Instead of releasing the songs online like every other new artist, he pledges to send a CD with the songs to every interested fan who emails him. Next he will concoct a treasure hunt, planting dozens of CDs, each containing one track, around London at destinations relevant to each song (libraries, for example). He might even pop clues onto the CDs so the most dedicated can set out to find all 20, "the idea being that the locations will add up to mean something". It all sounds a bit mysterious, but there's nothing wrong with that if it's a trail to some good tunes. Luckily his theatrical tracks more than live up to interesting idea – see www.myspace.com/owenduff.
Electric instruments are not required for a musician to create a sense of drive and urgency, as proven ably by this unsigned Briton, who prefers in fact whenever possible to play an actual piano rather than a keyboard. Although basically an unadorned piano and guitar piece (enhanced with thoughtful sound-touches along the way, however), "Act of War" shimmers with both rhythmic and melodic exuberance, underscored by a refreshing dollop of finesse. It's common for solo performers on the acoustic guitar to go explosive rhythmically, pounding more than strumming in an effort to prove their--I don't know: sincerity, musical prowess, emotional depth, who knows. Duff gives us rhythmic depth without pounding, and greatly enhances his offering here with a fetching, pliable melody line, using his delicate, Sufjan-like tenor with unexpected dexterity and gusto. "Act of War" is the opening track from Duff's seven-song debut EP, called A Tunnel, Closing In, which he released last year. The MP3 is available via his web site.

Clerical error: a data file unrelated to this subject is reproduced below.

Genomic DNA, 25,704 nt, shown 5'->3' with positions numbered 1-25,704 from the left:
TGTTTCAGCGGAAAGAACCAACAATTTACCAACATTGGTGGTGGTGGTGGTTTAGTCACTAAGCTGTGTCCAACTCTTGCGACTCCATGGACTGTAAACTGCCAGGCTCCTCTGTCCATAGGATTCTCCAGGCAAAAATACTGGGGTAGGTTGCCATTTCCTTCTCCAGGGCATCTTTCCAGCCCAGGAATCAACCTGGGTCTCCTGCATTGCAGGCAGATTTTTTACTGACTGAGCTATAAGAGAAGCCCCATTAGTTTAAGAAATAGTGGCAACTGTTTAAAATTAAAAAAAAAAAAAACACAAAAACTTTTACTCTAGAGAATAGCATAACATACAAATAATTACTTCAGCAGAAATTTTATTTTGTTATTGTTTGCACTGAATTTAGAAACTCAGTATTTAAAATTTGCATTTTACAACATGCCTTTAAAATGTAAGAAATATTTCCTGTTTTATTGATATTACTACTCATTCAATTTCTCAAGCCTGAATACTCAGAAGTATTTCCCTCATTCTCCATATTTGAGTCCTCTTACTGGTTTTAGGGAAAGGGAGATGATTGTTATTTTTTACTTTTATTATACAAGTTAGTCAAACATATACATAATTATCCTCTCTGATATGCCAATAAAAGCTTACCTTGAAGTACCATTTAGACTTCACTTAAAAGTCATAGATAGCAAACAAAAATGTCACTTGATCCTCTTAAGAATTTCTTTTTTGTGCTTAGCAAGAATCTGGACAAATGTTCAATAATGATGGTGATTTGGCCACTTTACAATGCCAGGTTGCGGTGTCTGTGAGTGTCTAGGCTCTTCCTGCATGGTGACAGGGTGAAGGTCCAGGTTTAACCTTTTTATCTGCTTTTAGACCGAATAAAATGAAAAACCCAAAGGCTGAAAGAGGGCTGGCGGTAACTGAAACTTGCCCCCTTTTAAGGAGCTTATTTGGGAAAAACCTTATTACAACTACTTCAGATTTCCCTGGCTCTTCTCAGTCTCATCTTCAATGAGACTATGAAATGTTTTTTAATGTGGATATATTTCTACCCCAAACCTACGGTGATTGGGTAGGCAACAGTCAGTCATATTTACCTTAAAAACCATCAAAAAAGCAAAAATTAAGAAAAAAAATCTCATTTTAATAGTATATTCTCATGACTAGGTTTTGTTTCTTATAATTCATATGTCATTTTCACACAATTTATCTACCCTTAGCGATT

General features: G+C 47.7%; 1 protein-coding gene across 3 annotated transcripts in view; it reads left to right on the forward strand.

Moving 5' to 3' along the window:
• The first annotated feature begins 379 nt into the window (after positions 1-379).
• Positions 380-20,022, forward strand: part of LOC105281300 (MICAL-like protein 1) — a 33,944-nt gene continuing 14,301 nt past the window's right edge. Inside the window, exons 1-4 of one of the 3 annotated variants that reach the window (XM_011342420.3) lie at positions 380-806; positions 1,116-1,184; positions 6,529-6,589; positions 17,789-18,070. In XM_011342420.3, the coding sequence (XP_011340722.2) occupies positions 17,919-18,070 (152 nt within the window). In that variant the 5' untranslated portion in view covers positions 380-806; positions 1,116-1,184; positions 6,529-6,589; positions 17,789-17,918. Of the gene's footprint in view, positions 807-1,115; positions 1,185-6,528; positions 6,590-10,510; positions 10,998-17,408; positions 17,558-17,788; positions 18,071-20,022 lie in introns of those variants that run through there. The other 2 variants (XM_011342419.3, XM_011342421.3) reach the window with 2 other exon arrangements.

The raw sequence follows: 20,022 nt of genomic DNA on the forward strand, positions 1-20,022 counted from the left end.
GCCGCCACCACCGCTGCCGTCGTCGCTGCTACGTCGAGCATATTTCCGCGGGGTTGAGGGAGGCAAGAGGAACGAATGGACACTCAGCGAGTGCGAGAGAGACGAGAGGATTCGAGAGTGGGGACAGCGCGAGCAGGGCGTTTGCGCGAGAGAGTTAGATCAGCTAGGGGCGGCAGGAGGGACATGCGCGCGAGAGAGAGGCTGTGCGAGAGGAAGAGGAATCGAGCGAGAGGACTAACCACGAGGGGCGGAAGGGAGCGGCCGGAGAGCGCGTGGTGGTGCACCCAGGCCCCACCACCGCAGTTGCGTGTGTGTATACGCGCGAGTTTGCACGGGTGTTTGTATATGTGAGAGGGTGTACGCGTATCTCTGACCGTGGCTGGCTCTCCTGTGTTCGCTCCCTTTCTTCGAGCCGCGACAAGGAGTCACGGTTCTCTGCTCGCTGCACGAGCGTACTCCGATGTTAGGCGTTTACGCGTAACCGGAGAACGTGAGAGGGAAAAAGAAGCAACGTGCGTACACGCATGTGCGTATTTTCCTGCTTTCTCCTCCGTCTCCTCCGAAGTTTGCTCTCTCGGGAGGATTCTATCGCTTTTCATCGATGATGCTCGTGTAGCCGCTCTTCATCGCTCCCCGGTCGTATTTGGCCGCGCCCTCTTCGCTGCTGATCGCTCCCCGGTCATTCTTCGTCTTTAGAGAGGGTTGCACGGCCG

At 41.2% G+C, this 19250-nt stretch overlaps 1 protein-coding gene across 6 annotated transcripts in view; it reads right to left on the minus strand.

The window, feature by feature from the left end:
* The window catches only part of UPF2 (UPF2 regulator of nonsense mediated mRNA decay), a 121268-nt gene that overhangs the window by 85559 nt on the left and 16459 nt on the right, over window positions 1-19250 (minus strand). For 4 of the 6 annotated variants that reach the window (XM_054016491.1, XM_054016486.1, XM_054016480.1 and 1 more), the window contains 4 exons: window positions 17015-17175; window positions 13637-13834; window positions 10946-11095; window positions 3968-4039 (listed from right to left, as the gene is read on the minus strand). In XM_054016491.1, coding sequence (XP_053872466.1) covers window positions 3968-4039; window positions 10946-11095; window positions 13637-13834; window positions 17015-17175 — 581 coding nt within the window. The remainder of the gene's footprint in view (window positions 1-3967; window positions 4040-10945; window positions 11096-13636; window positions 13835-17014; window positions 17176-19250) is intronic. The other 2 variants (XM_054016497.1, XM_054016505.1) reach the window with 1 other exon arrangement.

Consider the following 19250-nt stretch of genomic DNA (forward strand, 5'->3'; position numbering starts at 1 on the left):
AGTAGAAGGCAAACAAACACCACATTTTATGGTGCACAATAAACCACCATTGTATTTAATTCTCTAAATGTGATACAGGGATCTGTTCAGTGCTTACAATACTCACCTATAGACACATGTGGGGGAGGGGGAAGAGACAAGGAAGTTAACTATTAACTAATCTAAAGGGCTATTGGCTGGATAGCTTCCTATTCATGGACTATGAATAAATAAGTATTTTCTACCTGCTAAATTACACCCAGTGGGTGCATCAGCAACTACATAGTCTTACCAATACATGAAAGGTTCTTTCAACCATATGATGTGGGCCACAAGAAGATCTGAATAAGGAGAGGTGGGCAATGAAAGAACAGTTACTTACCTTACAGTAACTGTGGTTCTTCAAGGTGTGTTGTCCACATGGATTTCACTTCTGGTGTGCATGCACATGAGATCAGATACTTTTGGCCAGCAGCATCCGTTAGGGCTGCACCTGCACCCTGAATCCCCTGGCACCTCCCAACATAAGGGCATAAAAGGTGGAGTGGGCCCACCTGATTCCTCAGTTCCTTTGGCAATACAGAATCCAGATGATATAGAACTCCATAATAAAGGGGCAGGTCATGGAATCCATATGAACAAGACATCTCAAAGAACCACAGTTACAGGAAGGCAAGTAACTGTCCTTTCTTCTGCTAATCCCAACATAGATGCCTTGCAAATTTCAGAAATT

London singer-songwriter Owen Duff transcends any boring image you might have about some dude plucking his guitar in a coffee shop. He's not self-indulgent and he's not repeating the same thing over again. Since the UK has been going through an indie rock renaissance, some powerful new voices have been bubbling to the top, and Duff is one of them. He knows his shit, as he's been playing piano since the age of 4, knows some cello and plays the drums. It's this confidence and skill which drives his music and comes forth on A Tunnel, Closing In, which is his debut EP.
Next up is Owen Duff. His song is a different thing altogether. It's a pile of clothes in the corner of your bedroom that you haven't touched since you were left alone. It's a voice that pushes the furniture around the room, trying to remember how it used to be. It's a jumble of softness, soft piano that drives the song as much as the soft drums, and guitar and vocals, every one of them in a rush, not knowing where they're going. It's very very good.
UK song writer Owen Duff is an artist that can pleasantly brighten up a Sunday morning, despite the fact he is singing about the scars of love lost and pain. His new EP - A Tunnel, Closing In - is a seven-song DIY release that unlocks the sounds of an artist with the potential to be featured in soundtracks and pop up on mixes for years to come. His songs are arranged well, and he has the ability to craft a hook, he just needs the time and experience to make the jump and form his sound.
Using instrumentation not uncommon to the better work of Badly Drawn Boy, Act of War dances around your room. Starting with only a piano, Duff adds guitar, bass, xylophone and percussion (the subtle tambourine is a nice touch) to compliment his stacatto delivery. The after affects of a fight is not new territory for a solo artist, but the sounds he uses are refreshing. It's the easy standout track of the EP, because it seems so natural. The gentle rhythm floats, unlike some of the slower tracks on the EP - and that really pushes the song along. This song is the type of song that make an artist known.